Some brands are Cruelty-Free, but not Vegan.
And some are Vegan, but not Cruelty-Free.
Another important distinction to know is, Vegan in cosmetics can refer to an entire brand is 100% Vegan or a specific product is Vegan.
Is Amika Vegan?
⭐️ Amika is NOT an entirely vegan brand. But Amika offers some vegan options that are free of animal products.
How to know which of Amika’s products are vegan?
All of Amika’s vegan products are clearly marked on their website.
Additionally, the following is a screenshot of what’s currently stated on Amika’s official website about its vegan products:
Where to buy Amika? Check out Sephora, Walmart, and on Amazon!
Similar to ‘Cruelty-Free,’ there is no standard or legal definition for the label ‘Vegan.’ But Vegan is generally used to mean formulated without animal-derived ingredients or animal by-products.
Some common animal products in cosmetics include carmine, lanolin, snail mucus, beeswax, honey, pearl or silk-derived ingredients, animal-based glycerin, keratin, and squalene.
There are plant-based and synthetic alternatives to animal-derived ingredients. But unless a brand explicitly labels its ingredients or product as Vegan, it’s often difficult to know with certainty whether a product is vegan just by reading the ingredient list.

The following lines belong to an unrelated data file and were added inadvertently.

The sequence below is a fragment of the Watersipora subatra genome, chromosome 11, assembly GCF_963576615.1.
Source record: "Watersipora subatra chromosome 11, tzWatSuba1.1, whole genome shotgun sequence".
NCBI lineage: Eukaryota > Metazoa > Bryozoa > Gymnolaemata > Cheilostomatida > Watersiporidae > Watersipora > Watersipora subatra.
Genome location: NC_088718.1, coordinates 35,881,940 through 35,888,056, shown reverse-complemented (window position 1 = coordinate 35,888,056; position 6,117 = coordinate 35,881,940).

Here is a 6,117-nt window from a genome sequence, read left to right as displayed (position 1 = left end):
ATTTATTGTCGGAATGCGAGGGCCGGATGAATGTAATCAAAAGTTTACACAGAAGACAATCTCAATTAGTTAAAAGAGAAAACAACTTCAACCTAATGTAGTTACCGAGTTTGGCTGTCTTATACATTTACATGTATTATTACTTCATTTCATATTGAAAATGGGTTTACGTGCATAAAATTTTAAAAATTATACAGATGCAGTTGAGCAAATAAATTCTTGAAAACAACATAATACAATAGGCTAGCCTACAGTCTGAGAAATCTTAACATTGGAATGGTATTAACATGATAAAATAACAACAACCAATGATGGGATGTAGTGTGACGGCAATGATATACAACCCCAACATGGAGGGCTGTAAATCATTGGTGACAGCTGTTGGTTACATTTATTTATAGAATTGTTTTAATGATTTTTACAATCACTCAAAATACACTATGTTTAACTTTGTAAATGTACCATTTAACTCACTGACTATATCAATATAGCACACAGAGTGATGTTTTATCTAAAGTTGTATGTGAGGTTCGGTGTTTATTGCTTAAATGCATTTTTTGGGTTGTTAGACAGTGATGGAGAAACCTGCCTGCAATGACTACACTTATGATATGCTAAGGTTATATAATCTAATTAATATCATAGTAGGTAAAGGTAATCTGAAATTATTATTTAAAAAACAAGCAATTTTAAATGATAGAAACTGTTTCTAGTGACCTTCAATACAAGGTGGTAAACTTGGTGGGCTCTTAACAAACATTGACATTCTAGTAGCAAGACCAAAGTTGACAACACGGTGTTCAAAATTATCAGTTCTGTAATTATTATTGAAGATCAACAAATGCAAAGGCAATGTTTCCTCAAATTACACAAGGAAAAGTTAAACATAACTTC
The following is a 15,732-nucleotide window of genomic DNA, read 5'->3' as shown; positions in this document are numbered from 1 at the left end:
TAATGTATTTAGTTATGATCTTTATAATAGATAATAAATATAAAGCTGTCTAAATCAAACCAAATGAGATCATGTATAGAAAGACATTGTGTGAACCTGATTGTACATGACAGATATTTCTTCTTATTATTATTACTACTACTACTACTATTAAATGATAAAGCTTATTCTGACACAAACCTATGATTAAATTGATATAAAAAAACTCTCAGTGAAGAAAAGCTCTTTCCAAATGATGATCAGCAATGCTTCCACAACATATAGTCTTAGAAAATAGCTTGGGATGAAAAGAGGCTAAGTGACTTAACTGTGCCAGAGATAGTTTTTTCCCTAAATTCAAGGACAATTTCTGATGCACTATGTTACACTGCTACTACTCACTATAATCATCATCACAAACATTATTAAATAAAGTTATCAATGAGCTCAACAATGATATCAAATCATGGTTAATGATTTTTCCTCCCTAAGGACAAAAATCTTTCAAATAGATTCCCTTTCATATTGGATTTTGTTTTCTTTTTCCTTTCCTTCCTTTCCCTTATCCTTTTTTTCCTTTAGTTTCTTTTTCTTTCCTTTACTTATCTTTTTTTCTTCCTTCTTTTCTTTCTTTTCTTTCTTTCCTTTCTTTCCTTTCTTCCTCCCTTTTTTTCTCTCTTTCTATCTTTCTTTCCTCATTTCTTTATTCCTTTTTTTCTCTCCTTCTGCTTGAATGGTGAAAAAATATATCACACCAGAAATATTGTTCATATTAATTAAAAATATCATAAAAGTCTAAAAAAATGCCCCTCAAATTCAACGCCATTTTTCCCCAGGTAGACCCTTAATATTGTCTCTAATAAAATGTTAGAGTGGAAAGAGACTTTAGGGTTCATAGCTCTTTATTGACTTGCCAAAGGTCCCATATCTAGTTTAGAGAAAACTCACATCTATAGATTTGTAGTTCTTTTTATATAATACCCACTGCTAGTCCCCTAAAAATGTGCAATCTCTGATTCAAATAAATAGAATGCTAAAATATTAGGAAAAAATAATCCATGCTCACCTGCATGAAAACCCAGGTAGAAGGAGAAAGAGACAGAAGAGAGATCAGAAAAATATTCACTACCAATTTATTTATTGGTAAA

So it’s best to ask the company and manufacturers to ensure the ingredients they chose were from non-animal sources.
Where are Amika’s products made?
I asked Amika where their products are manufactured and they told me:
“Our haircare products are produced in the United States, Canada, and Israel. Our hair tools are made in China, Switzerland, and Korea.”
*Note: Cosmetics made in China are not required to be tested on animals. Only cosmetics that are imported and sold in physical stores in mainland China are required to be tested on animals according to China’s animal testing laws.
Ethical Mica Mining Policy
Mica is a mineral used in cosmetics to add a shimmery effect. But the mining of natural mica has been linked to child labor and human rights violations.
Unless the company discloses its mica mining policy, we have no way of knowing whether its mica is ethically sourced without child or forced labor.
So I asked amika if their mica is ethically sourced without the use of child labor and they responded by stating,
“This Mica mineral for color, the only 2 products containing Mica are the Supernovas and the Mica is ethically sourced!”
And when I asked amika where their mica is sourced from and how do they ensure it’s ethically sourced without child labor, they said:
“The Mica is sourced from Hartwell, GA (USA) through mining.
The principles that the company we source from uses are ethical working practices (safety standards, inspections, required training), traceable supply chain, and environmentally friendly sourcing (use natural lak to provide water for processing, used water is returned to lakes, unused materials returned to the site after processing).”
I hope this article helped you to understand Amika’s cruelty-free and vegan status and by choosing cruelty-free together, we can help end animal testing for cosmetics once and for all!
If you found this helpful, consider Buying Me a Coffee. So that I can continue to keep this site running and updated.